The building, completed in April 2005, is the result of this intensive process and reflects a very real need for new, characterful home living environments. The house in question is located in the Lichterfelde district of Berlin, in the former garden of a villa built during the prosperous Gründerzeit years of the late 19th century. The actual property is accessed via its own laneway, leading past the villa in front. As it stands transverse to the access lane, approaching visitors can look through a large window straight into the central part of the house. The glowing fire in the fireplace here is in keeping with the historic and elegant appearance of the house itself. The paved forecourt leads to the entrance area, which is designed to meet the topography of the grounds. The entrance to the house is at a sunken ground level, where there is a spacious foyer with a cloakroom and service areas. The single flight of stairs leads directly to the house’s main communal space, including kitchen and dining area. Beyond the fireplace and the freestanding stair to the next floor, and on a split level, are the living-room and the parents’ private rooms.

The upper storey has the children’s bedrooms, the gallery in front of them being intended as a shared play area. Structurally the house is a single volume, zoned off through wall and ceiling elements. The arrangement of the rooms along two parallel access corridors running from the study in the east to the patio creates an enfilade effect which can, where required, be extended or shortened by sliding doors. At the same time, the house’s longitudinal height change marks a zoning-off of private and communal space, offering the alternatives of seclusion or participation. The fireplace is at the centre of this series of rooms and can be seen from all sides. A soothing and cheering central focus. Cupboards and shelving space have been positioned along the whole length of both storeys, on north and south sides of the house, to provide the entire storage and servicing space needed for the adjoining rooms. This feature minimised the need for free-standing furniture and helped create living-space. All internal walls can be moved to meet new accommodation requirements as they arise. The organisational principles involved here were a priority in planning and the outcome contributes greatly to the restful appearance and great flexibility of the interior design. The interest generated by the external shape of the building derives from the central, hall-like interior space, in turn resulting from the remarkable horizontal displacement of the upper storey and thus also of the opening up of the interior space.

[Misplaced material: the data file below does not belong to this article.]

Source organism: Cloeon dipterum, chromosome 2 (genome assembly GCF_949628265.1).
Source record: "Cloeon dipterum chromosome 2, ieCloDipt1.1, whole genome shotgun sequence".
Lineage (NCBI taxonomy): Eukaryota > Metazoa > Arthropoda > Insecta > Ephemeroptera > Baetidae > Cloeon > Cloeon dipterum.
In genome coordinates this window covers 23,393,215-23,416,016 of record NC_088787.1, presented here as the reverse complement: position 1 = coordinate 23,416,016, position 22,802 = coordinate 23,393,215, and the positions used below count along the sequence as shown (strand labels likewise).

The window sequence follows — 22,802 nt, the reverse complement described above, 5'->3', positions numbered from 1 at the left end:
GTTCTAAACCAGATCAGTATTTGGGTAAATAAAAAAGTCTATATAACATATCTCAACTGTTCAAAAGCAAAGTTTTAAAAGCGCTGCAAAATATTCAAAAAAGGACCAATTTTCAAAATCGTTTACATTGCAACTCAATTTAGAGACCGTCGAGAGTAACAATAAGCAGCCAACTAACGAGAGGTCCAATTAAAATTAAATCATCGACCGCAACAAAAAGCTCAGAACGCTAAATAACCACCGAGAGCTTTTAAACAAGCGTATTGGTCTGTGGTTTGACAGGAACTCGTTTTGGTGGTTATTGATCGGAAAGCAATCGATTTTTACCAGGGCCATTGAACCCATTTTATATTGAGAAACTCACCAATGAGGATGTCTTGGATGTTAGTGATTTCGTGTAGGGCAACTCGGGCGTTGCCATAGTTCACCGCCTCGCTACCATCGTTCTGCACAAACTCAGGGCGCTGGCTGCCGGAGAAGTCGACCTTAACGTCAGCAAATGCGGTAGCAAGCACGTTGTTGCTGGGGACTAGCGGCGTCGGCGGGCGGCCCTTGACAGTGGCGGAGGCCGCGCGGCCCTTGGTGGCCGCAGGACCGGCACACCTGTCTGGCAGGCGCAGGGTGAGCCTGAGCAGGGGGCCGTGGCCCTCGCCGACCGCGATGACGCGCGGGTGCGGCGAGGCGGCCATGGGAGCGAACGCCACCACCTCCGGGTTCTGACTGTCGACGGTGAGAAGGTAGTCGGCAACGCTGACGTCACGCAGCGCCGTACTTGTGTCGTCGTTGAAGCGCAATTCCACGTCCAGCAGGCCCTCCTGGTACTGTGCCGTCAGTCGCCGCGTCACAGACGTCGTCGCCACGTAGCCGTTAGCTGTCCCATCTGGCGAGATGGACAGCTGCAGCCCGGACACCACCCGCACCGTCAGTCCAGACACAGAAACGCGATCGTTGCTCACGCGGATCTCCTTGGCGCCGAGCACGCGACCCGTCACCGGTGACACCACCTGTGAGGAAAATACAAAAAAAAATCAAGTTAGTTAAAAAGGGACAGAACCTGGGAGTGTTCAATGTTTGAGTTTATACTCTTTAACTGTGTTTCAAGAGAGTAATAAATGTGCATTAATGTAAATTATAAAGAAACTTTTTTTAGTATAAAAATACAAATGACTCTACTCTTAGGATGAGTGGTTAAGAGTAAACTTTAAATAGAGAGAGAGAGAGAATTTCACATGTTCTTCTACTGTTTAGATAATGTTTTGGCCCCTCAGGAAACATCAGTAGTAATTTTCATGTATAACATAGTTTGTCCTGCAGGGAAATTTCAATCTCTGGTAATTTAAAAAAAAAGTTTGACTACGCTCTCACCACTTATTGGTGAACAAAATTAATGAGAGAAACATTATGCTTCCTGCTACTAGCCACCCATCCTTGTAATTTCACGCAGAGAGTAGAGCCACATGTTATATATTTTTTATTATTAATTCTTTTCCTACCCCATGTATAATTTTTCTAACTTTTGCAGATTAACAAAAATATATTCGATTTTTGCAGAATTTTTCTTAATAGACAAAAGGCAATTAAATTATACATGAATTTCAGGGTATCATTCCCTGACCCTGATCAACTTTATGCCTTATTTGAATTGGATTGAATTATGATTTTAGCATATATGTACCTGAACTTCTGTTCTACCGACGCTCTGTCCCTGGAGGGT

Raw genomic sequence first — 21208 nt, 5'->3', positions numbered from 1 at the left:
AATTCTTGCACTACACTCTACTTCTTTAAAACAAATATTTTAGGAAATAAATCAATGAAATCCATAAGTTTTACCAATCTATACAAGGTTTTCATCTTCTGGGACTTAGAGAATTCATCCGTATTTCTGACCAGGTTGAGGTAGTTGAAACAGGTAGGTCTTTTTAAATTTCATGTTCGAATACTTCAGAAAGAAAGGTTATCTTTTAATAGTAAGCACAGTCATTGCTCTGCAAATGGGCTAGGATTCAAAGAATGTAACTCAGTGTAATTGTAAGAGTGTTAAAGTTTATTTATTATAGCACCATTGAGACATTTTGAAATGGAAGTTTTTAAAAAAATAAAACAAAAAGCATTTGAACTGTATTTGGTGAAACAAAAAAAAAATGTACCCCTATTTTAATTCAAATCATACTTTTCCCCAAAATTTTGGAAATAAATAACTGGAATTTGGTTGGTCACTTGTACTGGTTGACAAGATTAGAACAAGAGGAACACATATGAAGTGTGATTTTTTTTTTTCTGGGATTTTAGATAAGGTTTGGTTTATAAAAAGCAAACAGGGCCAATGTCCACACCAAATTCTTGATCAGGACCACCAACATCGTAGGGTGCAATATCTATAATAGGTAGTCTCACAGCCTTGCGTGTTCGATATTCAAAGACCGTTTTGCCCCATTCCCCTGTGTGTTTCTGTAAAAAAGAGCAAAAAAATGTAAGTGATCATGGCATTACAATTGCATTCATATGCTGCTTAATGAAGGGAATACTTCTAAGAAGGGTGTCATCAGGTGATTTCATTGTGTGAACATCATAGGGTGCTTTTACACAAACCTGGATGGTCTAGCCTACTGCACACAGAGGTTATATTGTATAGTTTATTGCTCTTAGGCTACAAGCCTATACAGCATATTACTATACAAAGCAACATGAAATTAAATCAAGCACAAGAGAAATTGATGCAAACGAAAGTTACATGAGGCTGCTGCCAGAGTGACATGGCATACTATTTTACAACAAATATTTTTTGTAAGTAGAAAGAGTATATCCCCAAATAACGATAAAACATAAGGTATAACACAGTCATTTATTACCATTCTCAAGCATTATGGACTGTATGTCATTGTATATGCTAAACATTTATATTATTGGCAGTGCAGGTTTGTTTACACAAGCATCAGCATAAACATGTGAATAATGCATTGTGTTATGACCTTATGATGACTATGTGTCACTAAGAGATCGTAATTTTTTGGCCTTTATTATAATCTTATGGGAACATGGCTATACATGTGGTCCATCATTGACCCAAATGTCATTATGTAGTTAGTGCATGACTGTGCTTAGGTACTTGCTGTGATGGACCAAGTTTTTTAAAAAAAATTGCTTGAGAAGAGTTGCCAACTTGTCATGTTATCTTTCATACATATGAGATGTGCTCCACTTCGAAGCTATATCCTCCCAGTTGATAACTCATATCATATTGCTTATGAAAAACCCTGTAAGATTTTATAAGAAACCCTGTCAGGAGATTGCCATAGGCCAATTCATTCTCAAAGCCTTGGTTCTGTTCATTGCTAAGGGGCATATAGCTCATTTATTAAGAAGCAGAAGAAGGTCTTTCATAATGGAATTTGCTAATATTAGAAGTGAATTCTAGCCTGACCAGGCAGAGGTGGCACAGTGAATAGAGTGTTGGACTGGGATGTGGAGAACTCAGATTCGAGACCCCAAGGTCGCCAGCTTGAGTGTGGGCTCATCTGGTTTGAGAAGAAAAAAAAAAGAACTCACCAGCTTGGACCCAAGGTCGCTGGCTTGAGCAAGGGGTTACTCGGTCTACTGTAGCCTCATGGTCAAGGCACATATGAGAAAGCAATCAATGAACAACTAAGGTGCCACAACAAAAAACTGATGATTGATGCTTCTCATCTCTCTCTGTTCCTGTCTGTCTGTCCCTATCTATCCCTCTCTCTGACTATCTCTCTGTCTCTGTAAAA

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Hill House – Andrew Maynard Architects

Design is complex. There is little that is more complex to design than a home, however fundamental issues offer an architect a starting point; where is the sun? How do we capture it in winter, how do we exclude it in summer?

The thin allotments that dominate Melbourne’s northern suburbs often provide indomitable constraints to solar access and therefore require the production of unorthodox ideas to overcome these constraints and convert them into opportunities.

The site faces north therefore relegating the backyard, the family’s primary outdoor space, to shadow throughout the year. In the 90s a two storey extension was added reducing solar access even further while creating deep dark space within the house. A family of five wished to create a long-term home, which could meet the requirements of three small children and their slow transformation into young adults over the years.

Rather than repeating past mistakes and extending from the rear in a new configuration, the proposal was to build a new structure on the rear boundary, the southern edge of the block, upon the footprint of what had been, until now, the back yard. The new structure faces the sun, the pure cantilevered box above acts as the passive solar eave, cutting out summer sun, while letting winter sun flood in.

Following the decision to build at the rear of the block a ubiquitous modern box was first imagined. Soon it seemed necessary to pursue the opportunity to activate this new, once shaded, now sunny facade. A seat along the new northern facade? Perhaps a series of steps like the Scalinata della Trinità dei Monti? But how does one lounge in the sun on steps. Perhaps a slope instead …. And the hill house evolved/emerged.

The new structure faces the original house. The backyard is now the centre of the house activated by the built form around it. Beyond solar gain, the benefit of the new structure being in the backyard is that it borrows landscaping from its neighbours’ gardens. The high windows about the entertainment cabinetry and the dining area are enveloped in trees. Internally one gets the sense that Hill House is enveloped by bush rather than part of the suburban mix.